Bots can, according to a study by the Association of National Advertisers (ANA) and White Ops, “coast on the credentials of the real users of the computers they hijack.” They can replicate human actions like, say, hovering the mouse cursor over ads or putting items in an online shopping cart. They can create web histories that can trick advertisers into thinking they’ve found genuine consumers. Ad fraud costs companies money but it’s even more costly for campaigns, which can lose votes too.
“The symptoms of ad bots are the number of people who are seeing your ads is not what you think it is. So trying to optimize off that traffic might not work because it might not even be human traffic,” says Shannon Lee, director of digital advertising at Precision Strategies, a Democratic firm. “It's an increasing problem that most campaigns don't know they have.”
Campaigns are increasingly data driven and the selling point of digital ads is that they give campaigns granular detail about their viewership. Spending decisions are made off that data.
But if your database is infected with fraudulent data, you’ll get those decisions wrong, says Phillips. “Your data science might be good but if your data is polluted, then your data science is worthless. That's more insidious.”
Campaigns Must Become Educated Buyers
Buying digital ads is a complex process. It involves various parties, ad networks, and software so it’s not surprising that there’s confusion over where ads end up on the vast World Wide Web.
“A lot of campaigns don't know where their ads are running,” says Lim, who has worked on several successful Democratic campaigns, including President Obama’s 2012 reelection bid.
Moreover, online ads could also be running on sites that are rarely visited by real people. “If you don't have some methods in place, your banners are going to be on websites that are not viewed by humans,” says Keegan Goudiss, a partner at Revolution Messaging.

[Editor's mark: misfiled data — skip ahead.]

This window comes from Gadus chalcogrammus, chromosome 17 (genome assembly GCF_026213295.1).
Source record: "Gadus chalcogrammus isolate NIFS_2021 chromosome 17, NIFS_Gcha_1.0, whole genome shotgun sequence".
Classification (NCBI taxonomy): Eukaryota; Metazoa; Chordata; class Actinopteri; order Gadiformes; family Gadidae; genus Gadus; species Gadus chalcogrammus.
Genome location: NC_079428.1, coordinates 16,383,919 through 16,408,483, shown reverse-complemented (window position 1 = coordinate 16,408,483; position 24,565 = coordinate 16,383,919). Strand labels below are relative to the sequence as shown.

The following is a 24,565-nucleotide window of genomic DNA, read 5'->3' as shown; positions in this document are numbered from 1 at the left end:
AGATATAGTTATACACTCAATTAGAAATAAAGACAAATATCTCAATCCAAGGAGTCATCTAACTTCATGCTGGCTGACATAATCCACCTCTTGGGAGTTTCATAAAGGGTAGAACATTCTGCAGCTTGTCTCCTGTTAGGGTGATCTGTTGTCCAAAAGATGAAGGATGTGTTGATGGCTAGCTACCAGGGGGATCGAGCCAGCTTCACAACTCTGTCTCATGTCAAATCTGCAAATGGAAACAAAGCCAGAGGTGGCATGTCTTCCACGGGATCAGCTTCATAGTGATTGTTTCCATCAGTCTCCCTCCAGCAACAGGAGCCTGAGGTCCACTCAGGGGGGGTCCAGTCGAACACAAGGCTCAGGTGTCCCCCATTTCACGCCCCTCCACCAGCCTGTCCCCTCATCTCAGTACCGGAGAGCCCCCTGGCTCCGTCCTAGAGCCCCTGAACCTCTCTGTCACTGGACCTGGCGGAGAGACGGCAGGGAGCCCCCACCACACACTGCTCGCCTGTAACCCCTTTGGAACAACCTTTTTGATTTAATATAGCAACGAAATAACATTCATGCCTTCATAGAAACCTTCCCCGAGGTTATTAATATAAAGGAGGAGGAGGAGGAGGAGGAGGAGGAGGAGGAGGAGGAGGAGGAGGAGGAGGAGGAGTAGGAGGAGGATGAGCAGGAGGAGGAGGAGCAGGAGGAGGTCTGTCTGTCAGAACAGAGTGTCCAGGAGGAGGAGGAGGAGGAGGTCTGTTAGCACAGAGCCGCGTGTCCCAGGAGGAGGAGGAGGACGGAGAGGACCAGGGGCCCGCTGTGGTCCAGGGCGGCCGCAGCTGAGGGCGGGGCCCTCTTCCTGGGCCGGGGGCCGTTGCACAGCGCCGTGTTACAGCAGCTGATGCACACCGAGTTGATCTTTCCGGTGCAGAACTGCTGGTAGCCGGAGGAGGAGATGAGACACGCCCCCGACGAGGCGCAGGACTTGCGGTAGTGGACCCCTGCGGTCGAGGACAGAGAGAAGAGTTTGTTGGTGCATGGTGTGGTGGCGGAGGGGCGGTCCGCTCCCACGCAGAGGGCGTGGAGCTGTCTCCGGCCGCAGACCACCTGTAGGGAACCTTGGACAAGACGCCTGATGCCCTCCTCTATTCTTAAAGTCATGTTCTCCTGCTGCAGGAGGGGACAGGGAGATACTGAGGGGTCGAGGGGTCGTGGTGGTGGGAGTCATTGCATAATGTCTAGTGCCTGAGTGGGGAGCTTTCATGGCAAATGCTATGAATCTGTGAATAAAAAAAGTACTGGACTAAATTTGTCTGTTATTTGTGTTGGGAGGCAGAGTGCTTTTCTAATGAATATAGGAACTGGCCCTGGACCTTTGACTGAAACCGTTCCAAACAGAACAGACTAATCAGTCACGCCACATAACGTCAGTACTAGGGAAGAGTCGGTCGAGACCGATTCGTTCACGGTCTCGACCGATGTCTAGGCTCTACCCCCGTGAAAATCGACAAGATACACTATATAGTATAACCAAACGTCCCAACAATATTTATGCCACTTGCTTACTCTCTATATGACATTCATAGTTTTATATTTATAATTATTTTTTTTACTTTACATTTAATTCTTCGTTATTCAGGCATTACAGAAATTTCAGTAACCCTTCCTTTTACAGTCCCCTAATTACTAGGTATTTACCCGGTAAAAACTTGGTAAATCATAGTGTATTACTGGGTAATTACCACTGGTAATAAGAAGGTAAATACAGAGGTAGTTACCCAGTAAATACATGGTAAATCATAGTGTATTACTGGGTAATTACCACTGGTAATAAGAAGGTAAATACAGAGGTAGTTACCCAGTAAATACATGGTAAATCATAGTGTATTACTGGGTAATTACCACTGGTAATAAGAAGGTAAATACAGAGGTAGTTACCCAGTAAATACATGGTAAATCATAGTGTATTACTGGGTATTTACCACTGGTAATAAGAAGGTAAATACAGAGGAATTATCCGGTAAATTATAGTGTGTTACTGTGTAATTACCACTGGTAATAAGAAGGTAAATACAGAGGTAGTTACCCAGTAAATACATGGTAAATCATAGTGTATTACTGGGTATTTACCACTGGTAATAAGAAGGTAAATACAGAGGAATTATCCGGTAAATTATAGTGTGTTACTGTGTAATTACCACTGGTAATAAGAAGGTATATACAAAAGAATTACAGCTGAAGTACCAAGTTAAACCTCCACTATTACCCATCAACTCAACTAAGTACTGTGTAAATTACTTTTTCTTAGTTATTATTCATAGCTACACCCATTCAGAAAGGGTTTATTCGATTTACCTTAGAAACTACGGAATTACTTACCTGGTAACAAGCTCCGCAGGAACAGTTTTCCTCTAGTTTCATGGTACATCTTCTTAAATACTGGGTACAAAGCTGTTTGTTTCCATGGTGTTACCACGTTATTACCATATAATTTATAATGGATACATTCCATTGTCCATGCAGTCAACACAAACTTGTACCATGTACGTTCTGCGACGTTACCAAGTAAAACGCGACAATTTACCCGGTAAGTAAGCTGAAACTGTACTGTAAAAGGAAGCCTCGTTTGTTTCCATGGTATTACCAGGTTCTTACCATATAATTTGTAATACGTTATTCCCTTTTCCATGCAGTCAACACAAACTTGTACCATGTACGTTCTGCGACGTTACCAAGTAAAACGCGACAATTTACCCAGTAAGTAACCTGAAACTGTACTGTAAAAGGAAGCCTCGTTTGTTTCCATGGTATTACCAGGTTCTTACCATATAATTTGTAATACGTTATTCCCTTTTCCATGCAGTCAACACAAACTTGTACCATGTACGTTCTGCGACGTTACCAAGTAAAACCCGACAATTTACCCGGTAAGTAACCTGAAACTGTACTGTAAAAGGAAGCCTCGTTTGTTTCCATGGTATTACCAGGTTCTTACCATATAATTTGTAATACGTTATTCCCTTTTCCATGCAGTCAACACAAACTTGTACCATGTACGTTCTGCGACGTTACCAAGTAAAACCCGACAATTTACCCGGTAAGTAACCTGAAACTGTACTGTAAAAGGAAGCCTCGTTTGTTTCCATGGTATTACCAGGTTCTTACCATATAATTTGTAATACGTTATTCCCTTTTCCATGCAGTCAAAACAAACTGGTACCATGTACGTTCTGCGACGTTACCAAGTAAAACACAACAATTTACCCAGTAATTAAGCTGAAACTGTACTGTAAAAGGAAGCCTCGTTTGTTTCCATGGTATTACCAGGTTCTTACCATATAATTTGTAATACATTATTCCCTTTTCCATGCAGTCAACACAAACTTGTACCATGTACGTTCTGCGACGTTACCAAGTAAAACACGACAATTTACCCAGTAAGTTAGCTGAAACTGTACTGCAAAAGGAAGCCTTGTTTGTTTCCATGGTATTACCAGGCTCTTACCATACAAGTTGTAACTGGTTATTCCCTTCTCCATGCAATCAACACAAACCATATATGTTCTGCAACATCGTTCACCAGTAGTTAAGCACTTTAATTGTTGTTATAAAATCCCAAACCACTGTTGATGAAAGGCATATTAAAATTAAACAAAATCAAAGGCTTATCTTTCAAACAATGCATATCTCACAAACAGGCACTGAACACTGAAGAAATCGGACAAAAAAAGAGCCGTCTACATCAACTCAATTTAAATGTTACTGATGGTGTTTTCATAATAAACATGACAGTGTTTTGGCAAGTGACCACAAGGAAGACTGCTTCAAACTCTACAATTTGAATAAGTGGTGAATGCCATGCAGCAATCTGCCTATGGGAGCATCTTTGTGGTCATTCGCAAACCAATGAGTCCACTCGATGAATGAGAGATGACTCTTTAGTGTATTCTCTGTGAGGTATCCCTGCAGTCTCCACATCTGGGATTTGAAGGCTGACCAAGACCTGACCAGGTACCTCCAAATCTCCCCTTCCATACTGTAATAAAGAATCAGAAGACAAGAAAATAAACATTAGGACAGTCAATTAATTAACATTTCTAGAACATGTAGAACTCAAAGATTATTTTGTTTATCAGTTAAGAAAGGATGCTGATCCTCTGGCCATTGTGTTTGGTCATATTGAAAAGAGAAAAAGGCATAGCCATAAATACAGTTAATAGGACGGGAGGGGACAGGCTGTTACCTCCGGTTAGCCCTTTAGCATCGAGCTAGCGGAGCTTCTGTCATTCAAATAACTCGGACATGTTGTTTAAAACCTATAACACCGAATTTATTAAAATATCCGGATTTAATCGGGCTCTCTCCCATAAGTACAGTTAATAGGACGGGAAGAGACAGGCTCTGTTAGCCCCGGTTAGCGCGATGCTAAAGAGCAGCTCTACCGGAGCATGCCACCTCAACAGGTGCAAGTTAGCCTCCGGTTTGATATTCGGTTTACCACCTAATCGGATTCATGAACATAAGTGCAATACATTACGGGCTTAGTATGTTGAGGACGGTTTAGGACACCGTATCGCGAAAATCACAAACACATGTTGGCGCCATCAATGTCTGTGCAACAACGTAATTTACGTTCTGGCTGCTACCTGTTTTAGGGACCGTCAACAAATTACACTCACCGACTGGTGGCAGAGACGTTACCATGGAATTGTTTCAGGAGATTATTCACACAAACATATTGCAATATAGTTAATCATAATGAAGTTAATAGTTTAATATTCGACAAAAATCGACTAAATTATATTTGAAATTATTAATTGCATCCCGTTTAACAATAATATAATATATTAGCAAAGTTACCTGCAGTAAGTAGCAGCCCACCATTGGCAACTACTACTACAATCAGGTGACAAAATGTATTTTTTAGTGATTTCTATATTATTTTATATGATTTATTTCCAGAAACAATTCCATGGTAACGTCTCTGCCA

Control over where digital ads run is key for campaigns. Take the kerfuffle last October over allegations that the National Rifle Association ran ads in support of now-Sen. Tom Cotton (R-Ark.) on Grindr, a gay men’s dating app.
“It's not necessarily a fraudulent placement but it's a placement that doesn't necessarily serve your campaign. Someone in Arkansas is going to ask why this Republican is advertising on a gay men's app,” Goudiss says. “There's no way they wanted to be on that site.”
It turned out those ads may have never made it onto the dating site after all. After images of the supposed Cotton ad grabbed national press attention, BuzzFeed reported that a firm advertising for Cotton on behalf of the NRA determined the ad was fake. Further, the mobile app, after contacting its outside ad networks, concluded that no such ad ever ran. The whole episode played out during the midterm campaign season’s frantic closing days and demonstrated how challenging it is to track digital advertising.
Online ad fraud, says Michael Beach, co-founder of Targeted Victory, has been confused with the bigger issue of all forms of media going unseen.
“It is a problem for current campaigns, but people are combining viewability and fraud (bots) into a single problem,” Beach says in an email. “These are two different issues with different solutions. Viewability is a problem for all mediums (DVRs, people going to the bathroom during commercial breaks, etc.) which nobody talks about.”
To conceptualize this problem in the digital space, think of a series of billboards placed along a quiet country road. “There's too much ad space out there that no one is looking at but advertisers are paying millions of dollars to use,” says Lim, the Democratic digital strategist. “Online ad fraud is not just about bots.”